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Republic of Benin[1] [print]

Last edited: May 2006

 

Summary and Analysis

 

The Republic of Benin has enacted and implemented legislation highly compatible with the goals of the Convention on the Rights of the Child (ratified Mar. 12, 1992). In Benin's hierarchy of laws, international human-rights treaties and agreements take highest precedence. Any conflict between Article 12 and any law or function of the government must be resolved by complying with the requirements of Article 12. In addition to the Convention, Benin is a party to The African Charter on the Rights and Welfare of the Child, signed on Feb. 27, 1992 and ratified April 17, 1994.

 

National legislation, and the status of international treaties in the legal hierarchy, have created the mandate of a Convention-friendly child protection system. However, there are not sufficient mechanisms to ensure that cases of abuse are identified. Achieving satisfactory monitoring or reporting would take a significantly burdensome expenditure of resources, in part due to still widely- and deeply-held traditional values, and the state of the nation's infrastructure. For a significant number of children, this failure means there is effectively no child protection, and so not much can be said about Article 12's applicability for that segment of the population.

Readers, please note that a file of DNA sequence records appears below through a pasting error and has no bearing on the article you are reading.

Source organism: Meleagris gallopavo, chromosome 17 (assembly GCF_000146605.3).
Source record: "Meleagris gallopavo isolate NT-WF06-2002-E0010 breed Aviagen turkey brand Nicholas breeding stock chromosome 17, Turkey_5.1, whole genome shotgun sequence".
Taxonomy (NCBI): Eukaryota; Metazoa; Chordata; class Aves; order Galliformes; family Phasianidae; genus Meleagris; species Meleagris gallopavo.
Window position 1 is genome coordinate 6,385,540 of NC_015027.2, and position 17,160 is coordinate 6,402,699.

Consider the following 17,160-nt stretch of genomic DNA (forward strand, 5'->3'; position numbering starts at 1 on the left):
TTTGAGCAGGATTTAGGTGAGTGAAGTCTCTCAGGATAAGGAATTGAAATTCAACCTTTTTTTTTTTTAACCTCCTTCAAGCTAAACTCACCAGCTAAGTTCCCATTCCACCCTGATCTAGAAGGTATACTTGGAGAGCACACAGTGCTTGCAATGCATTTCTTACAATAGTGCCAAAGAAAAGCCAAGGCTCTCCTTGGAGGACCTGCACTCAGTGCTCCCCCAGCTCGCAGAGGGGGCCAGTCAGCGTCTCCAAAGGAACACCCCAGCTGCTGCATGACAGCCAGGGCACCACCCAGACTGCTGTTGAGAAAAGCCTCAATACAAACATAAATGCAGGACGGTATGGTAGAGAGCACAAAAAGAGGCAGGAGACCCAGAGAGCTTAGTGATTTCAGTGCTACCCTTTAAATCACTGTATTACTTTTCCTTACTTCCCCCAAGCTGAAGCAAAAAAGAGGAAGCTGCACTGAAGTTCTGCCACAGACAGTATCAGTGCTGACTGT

In July 2002, the Republic of Benin adopted their family code, Code des personnes et de la famille. Title VI, on “Parental Authority,” gives substantial weight to the “best interests of the child”. Articles 424, 425 and 439 variously permit state intervention in, and revocation of, parental authority. Cause for revocation includes: endangering the child's “safety or morality” by mistreatment; setting a bad example; and lack of care or lack of direction.

 

Child protection proceedings in the Republic of Benin take the form of judgment by a local tribunal, and the process is generally outlined in Article 419. It may be noted that Article 419 explicitly grants that the tribunal “hears the parents or guardian, and the ‘délégataire,'” (the party who brought the case to the tribunal), but makes no mention of hearing the child. There is also not any specific provision granting a child the right to be heard. However, the Convention takes precedence over all Benin law (excluding other international human rights agreements), and therefore Article 12's mandate requires that tribunals allow the child to express her views. Practice varies, and tends toward allowing the child to directly address the tribunal when any request is made, and eliciting the opinion only in some percentage of cases, based on unclear criteria.